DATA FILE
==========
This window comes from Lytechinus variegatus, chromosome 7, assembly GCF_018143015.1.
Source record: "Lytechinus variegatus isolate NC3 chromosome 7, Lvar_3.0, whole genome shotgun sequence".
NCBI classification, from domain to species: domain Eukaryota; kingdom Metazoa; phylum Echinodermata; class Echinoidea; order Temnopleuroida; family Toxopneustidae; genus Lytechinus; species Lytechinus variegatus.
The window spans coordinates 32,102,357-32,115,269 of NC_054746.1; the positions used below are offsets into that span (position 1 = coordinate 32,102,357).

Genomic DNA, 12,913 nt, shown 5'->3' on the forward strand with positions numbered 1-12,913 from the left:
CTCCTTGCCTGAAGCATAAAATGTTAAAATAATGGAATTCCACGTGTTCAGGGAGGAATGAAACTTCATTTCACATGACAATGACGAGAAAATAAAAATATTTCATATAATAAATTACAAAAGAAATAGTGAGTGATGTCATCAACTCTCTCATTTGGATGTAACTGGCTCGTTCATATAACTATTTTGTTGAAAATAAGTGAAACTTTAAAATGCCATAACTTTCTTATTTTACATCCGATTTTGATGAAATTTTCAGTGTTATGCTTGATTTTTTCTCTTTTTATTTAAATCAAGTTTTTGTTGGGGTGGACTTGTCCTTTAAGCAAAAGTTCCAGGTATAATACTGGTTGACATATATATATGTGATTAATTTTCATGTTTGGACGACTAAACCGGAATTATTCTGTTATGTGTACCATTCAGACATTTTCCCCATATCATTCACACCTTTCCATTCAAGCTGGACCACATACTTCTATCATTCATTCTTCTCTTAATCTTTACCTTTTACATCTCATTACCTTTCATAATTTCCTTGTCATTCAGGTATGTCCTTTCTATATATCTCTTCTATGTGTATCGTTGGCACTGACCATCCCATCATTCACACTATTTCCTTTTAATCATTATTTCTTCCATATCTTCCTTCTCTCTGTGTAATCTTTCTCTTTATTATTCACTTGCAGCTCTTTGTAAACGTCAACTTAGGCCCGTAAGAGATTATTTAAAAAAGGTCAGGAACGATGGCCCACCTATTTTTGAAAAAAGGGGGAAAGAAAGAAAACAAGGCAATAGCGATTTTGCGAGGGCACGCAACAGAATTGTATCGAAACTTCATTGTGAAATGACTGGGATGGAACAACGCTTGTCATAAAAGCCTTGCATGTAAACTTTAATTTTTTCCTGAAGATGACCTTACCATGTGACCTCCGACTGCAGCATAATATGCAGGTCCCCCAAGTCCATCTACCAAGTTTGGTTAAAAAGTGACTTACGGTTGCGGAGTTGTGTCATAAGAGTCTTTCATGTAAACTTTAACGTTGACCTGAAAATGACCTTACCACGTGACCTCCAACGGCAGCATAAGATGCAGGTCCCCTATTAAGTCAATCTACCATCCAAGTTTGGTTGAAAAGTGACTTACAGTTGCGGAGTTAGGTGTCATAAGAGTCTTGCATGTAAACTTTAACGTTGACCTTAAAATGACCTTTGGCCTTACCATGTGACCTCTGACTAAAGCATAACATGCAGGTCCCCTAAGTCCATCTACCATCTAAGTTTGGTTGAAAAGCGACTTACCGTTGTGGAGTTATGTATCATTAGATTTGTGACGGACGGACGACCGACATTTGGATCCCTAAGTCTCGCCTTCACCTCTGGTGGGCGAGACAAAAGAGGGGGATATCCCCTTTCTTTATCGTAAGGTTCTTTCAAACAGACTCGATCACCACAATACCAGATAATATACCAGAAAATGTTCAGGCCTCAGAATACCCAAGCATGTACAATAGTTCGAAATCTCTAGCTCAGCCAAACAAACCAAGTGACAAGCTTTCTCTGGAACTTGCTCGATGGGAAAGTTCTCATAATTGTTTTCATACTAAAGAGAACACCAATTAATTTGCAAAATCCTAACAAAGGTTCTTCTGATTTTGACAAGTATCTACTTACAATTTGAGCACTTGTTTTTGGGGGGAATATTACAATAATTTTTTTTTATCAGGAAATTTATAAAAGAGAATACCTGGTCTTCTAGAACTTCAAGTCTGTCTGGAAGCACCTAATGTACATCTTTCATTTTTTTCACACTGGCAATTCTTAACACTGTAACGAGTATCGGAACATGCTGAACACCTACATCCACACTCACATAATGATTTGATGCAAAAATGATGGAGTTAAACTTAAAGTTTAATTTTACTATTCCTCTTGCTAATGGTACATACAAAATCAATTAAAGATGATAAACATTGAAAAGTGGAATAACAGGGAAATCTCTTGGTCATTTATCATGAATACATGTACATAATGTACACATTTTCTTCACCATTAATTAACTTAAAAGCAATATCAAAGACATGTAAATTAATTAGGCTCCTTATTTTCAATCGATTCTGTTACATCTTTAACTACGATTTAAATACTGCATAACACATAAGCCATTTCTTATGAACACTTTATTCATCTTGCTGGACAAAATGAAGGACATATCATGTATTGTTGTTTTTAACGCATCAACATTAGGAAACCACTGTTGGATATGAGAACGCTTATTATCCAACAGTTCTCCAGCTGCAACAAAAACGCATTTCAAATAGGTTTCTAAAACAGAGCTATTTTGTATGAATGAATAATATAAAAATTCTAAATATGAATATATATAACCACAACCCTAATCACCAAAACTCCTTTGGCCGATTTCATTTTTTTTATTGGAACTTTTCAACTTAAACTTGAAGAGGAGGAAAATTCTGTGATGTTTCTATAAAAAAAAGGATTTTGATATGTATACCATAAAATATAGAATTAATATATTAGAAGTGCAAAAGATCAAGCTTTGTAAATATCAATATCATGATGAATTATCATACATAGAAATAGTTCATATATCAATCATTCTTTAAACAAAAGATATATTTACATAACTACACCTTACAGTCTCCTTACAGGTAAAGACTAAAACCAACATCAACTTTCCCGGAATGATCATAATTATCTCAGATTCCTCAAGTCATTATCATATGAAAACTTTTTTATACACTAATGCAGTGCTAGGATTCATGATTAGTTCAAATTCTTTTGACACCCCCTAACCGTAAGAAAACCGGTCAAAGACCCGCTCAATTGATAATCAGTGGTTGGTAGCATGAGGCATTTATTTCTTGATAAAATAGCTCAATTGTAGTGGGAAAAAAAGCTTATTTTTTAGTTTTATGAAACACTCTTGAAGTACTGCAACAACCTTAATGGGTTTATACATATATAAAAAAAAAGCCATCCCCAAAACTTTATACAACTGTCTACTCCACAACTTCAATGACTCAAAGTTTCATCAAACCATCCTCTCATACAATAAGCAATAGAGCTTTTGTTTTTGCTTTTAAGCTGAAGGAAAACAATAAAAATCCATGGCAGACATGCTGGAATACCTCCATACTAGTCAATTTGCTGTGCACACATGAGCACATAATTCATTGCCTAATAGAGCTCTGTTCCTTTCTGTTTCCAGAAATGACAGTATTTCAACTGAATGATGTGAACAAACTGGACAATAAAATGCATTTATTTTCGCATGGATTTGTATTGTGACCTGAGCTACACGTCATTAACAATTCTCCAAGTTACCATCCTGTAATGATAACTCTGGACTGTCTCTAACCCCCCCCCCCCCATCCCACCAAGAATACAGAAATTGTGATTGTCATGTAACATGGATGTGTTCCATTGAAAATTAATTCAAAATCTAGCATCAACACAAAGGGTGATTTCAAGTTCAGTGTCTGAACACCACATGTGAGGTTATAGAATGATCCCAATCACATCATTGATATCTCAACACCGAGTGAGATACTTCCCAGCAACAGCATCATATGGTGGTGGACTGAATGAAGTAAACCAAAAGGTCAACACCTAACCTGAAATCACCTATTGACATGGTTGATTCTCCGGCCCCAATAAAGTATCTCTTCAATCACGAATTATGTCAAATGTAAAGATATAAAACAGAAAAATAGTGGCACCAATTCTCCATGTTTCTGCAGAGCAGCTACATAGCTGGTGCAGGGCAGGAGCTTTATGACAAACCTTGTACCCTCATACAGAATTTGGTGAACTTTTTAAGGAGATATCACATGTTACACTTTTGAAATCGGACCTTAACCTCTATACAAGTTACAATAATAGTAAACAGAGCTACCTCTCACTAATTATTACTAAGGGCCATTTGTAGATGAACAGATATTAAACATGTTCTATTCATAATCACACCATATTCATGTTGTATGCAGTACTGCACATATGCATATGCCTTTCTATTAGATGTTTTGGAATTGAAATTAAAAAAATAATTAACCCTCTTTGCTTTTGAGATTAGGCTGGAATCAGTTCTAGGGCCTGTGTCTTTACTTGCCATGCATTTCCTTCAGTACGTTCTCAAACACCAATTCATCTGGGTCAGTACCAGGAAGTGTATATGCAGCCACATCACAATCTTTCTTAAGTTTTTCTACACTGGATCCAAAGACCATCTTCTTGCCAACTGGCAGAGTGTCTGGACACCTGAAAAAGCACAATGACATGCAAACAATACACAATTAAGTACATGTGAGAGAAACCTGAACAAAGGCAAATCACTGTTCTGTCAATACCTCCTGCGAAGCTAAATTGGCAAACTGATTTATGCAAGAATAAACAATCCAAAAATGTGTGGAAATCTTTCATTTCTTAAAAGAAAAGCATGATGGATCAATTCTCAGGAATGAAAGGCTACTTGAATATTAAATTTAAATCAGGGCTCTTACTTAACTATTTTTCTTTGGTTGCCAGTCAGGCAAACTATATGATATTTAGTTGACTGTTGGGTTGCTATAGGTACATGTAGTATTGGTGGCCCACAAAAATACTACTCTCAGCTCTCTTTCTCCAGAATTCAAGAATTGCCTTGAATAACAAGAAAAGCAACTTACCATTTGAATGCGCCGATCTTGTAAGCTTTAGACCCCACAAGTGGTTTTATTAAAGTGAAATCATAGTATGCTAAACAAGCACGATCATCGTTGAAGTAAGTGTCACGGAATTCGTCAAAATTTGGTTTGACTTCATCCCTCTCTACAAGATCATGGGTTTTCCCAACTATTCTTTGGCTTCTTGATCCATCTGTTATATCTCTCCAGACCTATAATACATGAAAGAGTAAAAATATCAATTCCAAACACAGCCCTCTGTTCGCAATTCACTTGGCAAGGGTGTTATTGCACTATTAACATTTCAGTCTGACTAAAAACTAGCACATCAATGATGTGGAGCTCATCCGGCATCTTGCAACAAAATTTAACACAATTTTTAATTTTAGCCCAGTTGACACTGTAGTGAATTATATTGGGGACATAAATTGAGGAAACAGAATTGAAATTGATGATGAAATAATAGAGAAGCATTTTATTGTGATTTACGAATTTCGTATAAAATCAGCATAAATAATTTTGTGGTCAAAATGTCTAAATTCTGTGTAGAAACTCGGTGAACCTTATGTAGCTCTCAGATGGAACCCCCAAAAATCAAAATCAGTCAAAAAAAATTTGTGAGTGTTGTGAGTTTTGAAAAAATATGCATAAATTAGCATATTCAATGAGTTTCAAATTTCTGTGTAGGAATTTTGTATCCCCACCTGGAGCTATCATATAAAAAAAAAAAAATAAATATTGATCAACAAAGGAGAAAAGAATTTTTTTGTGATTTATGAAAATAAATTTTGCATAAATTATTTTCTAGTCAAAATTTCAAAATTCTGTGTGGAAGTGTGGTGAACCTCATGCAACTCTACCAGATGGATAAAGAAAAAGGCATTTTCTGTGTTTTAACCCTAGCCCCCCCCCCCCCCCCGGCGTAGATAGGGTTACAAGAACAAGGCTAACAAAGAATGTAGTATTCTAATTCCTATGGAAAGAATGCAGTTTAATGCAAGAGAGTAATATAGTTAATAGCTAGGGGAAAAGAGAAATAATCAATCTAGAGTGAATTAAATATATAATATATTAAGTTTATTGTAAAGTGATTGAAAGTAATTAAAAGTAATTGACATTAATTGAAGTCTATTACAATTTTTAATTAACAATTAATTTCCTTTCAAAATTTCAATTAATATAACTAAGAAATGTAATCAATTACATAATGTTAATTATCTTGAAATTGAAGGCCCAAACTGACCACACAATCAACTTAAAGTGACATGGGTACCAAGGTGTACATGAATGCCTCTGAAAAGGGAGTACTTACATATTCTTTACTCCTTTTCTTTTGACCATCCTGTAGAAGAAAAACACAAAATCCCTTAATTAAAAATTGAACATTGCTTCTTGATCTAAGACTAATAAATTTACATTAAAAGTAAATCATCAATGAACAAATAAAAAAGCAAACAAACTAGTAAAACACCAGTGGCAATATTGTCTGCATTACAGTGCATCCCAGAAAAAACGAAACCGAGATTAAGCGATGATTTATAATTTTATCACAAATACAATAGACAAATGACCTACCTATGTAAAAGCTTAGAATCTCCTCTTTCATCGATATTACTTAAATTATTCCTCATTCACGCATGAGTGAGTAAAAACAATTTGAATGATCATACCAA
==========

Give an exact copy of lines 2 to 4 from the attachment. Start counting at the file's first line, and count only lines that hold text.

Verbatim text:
Source record: "Lytechinus variegatus isolate NC3 chromosome 7, Lvar_3.0, whole genome shotgun sequence".
NCBI classification, from domain to species: domain Eukaryota; kingdom Metazoa; phylum Echinodermata; class Echinoidea; order Temnopleuroida; family Toxopneustidae; genus Lytechinus; species Lytechinus variegatus.
The window spans coordinates 32,102,357-32,115,269 of NC_054746.1; the positions used below are offsets into that span (position 1 = coordinate 32,102,357).